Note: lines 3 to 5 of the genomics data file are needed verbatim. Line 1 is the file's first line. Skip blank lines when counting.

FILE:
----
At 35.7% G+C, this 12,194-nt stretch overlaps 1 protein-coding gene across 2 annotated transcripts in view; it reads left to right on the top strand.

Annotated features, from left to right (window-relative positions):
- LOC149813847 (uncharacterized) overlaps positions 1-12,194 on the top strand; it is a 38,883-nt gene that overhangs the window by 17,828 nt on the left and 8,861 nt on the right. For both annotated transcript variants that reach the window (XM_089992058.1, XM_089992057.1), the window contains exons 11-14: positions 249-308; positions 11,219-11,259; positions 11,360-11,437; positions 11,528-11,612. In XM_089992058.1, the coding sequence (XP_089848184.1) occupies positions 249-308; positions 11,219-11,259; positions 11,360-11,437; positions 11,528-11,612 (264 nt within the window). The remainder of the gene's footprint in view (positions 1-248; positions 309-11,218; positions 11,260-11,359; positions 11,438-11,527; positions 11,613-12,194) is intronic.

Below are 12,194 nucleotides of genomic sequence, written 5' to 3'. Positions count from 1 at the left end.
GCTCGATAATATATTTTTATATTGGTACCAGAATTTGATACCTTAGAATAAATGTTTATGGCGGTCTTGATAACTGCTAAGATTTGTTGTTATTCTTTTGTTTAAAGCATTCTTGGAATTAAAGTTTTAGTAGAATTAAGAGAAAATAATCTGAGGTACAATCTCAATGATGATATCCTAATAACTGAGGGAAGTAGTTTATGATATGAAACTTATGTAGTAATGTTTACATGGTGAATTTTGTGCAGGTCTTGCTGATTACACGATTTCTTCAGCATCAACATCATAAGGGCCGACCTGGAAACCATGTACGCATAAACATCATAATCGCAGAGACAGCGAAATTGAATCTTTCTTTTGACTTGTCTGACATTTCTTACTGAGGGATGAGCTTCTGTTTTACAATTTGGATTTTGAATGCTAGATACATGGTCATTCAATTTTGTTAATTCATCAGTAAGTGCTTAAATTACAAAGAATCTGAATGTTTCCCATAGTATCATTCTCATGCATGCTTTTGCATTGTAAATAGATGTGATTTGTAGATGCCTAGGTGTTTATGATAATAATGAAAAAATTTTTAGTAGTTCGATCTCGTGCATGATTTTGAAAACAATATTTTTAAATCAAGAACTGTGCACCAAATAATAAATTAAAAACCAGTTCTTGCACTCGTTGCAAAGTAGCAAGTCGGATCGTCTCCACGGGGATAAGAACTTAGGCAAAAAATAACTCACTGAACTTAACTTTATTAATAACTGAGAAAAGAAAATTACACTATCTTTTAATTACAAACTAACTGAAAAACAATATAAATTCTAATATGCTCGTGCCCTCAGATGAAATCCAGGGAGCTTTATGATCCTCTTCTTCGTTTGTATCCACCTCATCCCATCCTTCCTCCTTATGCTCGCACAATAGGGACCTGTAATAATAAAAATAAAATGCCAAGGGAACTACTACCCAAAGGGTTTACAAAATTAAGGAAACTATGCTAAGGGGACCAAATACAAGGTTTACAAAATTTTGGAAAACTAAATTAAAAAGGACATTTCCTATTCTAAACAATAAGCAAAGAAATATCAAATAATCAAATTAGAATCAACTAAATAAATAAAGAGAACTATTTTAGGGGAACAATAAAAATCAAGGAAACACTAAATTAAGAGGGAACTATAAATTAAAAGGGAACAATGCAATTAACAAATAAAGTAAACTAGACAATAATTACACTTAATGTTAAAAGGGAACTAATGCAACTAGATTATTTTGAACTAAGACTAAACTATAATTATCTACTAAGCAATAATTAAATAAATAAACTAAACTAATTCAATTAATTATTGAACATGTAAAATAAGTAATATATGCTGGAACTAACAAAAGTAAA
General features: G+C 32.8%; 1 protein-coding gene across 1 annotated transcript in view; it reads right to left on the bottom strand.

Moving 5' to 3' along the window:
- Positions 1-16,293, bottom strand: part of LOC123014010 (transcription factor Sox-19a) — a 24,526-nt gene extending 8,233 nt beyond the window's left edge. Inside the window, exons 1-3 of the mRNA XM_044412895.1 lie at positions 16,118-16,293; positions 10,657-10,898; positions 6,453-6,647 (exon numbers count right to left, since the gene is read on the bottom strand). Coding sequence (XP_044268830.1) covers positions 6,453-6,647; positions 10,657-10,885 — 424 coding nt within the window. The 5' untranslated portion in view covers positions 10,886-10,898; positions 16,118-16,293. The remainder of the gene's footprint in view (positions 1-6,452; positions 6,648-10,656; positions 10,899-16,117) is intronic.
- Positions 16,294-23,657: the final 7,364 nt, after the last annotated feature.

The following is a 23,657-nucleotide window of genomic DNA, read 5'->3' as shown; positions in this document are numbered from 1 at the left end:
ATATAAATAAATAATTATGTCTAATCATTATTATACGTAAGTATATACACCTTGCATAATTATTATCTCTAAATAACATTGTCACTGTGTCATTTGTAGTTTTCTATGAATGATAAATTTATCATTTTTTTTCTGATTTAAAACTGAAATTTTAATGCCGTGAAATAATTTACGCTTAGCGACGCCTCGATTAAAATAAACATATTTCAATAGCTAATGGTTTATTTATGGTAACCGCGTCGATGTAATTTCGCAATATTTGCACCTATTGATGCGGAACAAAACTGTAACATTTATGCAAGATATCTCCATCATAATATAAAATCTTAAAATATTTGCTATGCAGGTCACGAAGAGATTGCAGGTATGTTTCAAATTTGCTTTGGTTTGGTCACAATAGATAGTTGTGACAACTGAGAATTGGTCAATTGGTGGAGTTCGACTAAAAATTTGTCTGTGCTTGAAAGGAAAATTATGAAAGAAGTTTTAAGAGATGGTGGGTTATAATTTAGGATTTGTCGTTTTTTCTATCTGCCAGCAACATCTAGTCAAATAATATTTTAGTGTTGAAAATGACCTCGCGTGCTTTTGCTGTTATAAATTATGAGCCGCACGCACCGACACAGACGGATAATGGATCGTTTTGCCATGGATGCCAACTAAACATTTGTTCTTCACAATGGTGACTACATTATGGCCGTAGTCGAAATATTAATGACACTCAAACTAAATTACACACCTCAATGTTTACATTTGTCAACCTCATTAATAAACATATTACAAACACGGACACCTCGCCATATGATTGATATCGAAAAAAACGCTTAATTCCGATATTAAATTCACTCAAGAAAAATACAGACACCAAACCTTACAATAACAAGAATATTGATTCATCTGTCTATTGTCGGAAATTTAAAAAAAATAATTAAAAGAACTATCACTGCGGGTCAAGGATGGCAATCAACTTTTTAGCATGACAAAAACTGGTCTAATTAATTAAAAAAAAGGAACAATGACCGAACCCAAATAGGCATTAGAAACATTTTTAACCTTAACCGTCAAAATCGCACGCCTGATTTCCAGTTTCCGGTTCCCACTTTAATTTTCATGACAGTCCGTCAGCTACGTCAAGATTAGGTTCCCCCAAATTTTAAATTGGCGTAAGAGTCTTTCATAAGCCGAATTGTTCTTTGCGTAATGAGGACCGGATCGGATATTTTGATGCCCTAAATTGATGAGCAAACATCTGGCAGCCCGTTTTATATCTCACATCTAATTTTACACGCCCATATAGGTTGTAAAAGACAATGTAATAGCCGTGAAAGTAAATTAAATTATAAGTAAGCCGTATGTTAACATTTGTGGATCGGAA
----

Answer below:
- LOC149813847 (uncharacterized) overlaps positions 1-12,194 on the top strand; it is a 38,883-nt gene that overhangs the window by 17,828 nt on the left and 8,861 nt on the right. For both annotated transcript variants that reach the window (XM_089992058.1, XM_089992057.1), the window contains exons 11-14: positions 249-308; positions 11,219-11,259; positions 11,360-11,437; positions 11,528-11,612. In XM_089992058.1, the coding sequence (XP_089848184.1) occupies positions 249-308; positions 11,219-11,259; positions 11,360-11,437; positions 11,528-11,612 (264 nt within the window). The remainder of the gene's footprint in view (positions 1-248; positions 309-11,218; positions 11,260-11,359; positions 11,438-11,527; positions 11,613-12,194) is intronic.

Below are 12,194 nucleotides of genomic sequence, written 5' to 3'. Positions count from 1 at the left end.
GCTCGATAATATATTTTTATATTGGTACCAGAATTTGATACCTTAGAATAAATGTTTATGGCGGTCTTGATAACTGCTAAGATTTGTTGTTATTCTTTTGTTTAAAGCATTCTTGGAATTAAAGTTTTAGTAGAATTAAGAGAAAATAATCTGAGGTACAATCTCAATGATGATATCCTAATAACTGAGGGAAGTAGTTTATGATATGAAACTTATGTAGTAATGTTTACATGGTGAATTTTGTGCAGGTCTTGCTGATTACACGATTTCTTCAGCATCAACATCATAAGGGCCGACCTGGAAACCATGTACGCATAAACATCATAATCGCAGAGACAGCGAAATTGAATCTTTCTTTTGACTTGTCTGACATTTCTTACTGAGGGATGAGCTTCTGTTTTACAATTTGGATTTTGAATGCTAGATACATGGTCATTCAATTTTGTTAATTCATCAGTAAGTGCTTAAATTACAAAGAATCTGAATGTTTCCCATAGTATCATTCTCATGCATGCTTTTGCATTGTAAATAGATGTGATTTGTAGATGCCTAGGTGTTTATGATAATAATGAAAAAATTTTTAGTAGTTCGATCTCGTGCATGATTTTGAAAACAATATTTTTAAATCAAGAACTGTGCACCAAATAATAAATTAAAAACCAGTTCTTGCACTCGTTGCAAAGTAGCAAGTCGGATCGTCTCCACGGGGATAAGAACTTAGGCAAAAAATAACTCACTGAACTTAACTTTATTAATAACTGAGAAAAGAAAATTACACTATCTTTTAATTACAAACTAACTGAAAAACAATATAAATTCTAATATGCTCGTGCCCTCAGATGAAATCCAGGGAGCTTTATGATCCTCTTCTTCGTTTGTATCCACCTCATCCCATCCTTCCTCCTTATGCTCGCACAATAGGGACCTGTAATAATAAAAATAAAATGCCAAGGGAACTACTACCCAAAGGGTTTACAAAATTAAGGAAACTATGCTAAGGGGACCAAATACAAGGTTTACAAAATTTTGGAAAACTAAATTAAAAAGGACATTTCCTATTCTAAACAATAAGCAAAGAAATATCAAATAATCAAATTAGAATCAACTAAATAAATAAAGAGAACTATTTTAGGGGAACAATAAAAATCAAGGAAACACTAAATTAAGAGGGAACTATAAATTAAAAGGGAACAATGCAATTAACAAATAAAGTAAACTAGACAATAATTACACTTAATGTTAAAAGGGAACTAATGCAACTAGATTATTTTGAACTAAGACTAAACTATAATTATCTACTAAGCAATAATTAAATAAATAAACTAAACTAATTCAATTAATTATTGAACATGTAAAATAAGTAATATATGCTGGAACTAACAAAAGTAAA